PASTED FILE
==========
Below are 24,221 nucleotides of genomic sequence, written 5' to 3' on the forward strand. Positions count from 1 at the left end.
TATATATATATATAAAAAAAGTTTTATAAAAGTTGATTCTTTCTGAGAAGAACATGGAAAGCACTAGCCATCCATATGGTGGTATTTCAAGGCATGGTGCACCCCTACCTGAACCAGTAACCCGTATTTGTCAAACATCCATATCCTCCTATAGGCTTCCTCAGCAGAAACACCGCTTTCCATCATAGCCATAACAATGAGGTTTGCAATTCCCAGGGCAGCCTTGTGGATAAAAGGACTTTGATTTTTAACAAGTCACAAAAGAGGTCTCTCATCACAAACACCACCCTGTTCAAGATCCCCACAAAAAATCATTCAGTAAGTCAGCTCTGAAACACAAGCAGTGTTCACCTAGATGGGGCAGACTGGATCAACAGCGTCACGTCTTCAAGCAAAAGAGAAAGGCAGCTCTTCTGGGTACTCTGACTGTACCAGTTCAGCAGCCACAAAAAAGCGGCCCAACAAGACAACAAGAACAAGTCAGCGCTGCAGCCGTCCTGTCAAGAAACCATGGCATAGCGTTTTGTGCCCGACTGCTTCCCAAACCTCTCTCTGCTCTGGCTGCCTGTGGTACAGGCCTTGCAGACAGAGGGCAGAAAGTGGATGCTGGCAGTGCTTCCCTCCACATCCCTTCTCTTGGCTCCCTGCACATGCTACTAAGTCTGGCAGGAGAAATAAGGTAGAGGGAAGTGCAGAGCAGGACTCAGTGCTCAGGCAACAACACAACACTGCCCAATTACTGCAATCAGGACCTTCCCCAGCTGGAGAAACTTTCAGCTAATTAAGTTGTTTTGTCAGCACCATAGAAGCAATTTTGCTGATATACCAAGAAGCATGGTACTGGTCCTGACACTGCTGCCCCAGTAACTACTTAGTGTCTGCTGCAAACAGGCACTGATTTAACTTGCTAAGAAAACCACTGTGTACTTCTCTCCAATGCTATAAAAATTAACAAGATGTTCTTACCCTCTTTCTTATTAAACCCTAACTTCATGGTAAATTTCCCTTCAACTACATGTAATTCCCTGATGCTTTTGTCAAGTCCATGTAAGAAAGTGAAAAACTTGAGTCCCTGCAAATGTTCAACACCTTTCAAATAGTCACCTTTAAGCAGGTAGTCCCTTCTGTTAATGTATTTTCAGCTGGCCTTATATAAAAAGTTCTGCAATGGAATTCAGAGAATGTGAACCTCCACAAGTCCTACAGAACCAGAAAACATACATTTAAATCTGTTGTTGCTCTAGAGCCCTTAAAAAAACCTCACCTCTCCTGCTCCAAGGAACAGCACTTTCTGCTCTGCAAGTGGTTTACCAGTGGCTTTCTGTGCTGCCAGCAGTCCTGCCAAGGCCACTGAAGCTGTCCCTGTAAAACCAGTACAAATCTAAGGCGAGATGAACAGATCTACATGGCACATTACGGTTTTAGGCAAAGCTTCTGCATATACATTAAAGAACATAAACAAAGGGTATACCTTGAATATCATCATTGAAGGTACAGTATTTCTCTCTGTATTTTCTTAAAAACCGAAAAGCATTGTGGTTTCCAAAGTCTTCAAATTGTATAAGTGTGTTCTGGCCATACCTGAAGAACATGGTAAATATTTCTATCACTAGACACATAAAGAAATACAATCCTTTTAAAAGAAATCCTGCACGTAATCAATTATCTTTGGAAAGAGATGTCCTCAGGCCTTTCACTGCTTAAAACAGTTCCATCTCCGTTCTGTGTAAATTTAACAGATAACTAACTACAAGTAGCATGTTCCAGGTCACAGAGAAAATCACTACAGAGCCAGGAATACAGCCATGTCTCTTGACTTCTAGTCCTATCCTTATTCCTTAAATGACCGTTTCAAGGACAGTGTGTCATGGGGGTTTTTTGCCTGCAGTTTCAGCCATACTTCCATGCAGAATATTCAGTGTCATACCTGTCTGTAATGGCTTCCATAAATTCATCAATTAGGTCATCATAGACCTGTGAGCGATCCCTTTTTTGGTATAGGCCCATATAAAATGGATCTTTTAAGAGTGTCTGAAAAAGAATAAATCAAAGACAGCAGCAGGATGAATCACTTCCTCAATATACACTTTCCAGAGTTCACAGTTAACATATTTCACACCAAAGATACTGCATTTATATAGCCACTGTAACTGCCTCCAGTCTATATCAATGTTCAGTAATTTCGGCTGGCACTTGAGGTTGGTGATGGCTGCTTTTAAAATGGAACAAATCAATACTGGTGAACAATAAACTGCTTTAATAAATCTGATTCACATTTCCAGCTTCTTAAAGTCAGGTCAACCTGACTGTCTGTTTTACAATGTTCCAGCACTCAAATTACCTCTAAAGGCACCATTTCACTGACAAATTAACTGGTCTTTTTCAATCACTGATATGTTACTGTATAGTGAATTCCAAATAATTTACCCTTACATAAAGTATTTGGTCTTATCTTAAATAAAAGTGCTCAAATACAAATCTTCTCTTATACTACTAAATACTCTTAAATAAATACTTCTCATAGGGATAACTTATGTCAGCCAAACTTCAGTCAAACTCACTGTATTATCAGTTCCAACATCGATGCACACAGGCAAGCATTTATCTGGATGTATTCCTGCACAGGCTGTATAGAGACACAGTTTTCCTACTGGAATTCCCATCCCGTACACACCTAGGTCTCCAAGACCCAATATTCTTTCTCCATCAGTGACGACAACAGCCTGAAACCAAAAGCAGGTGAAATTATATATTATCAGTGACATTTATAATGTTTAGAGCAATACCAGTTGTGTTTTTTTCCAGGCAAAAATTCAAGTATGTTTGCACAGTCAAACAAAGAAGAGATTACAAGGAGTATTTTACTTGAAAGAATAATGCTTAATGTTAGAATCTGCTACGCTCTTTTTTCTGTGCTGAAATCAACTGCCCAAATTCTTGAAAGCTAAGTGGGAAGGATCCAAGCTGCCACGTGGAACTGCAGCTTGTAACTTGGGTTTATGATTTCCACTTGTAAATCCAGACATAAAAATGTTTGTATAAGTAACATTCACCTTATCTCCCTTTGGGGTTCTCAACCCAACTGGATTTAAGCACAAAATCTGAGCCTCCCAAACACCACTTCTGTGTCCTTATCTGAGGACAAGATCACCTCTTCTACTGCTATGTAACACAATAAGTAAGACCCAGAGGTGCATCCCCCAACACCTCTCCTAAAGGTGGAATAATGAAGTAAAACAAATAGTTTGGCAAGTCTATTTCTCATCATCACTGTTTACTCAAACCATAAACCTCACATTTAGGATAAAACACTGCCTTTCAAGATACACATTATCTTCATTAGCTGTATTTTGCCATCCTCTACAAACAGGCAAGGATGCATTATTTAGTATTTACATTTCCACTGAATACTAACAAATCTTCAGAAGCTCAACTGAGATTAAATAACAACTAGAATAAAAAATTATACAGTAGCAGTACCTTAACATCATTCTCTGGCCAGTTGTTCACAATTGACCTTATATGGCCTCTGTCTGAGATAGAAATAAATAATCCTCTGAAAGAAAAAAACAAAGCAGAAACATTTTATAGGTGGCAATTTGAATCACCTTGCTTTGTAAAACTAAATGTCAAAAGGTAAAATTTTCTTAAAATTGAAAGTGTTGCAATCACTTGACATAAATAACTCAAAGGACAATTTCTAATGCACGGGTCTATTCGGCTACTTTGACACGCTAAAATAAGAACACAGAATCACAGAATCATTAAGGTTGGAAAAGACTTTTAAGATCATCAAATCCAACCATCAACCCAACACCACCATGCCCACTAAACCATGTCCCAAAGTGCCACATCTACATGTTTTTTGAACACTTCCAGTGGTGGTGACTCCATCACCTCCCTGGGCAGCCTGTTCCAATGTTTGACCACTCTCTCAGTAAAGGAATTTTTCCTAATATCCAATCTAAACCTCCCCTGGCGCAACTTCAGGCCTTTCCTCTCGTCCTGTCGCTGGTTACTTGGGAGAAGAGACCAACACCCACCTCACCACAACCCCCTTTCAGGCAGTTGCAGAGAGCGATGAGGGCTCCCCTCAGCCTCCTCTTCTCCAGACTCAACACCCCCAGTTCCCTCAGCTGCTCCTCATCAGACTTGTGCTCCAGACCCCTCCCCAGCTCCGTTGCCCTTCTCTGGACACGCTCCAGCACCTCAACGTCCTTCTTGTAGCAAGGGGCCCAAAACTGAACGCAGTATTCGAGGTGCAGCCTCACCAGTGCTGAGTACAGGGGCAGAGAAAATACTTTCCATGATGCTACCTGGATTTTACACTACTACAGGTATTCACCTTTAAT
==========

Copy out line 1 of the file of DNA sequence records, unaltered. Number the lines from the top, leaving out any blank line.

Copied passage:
Below are 24,221 nucleotides of genomic sequence, written 5' to 3' on the forward strand. Positions count from 1 at the left end.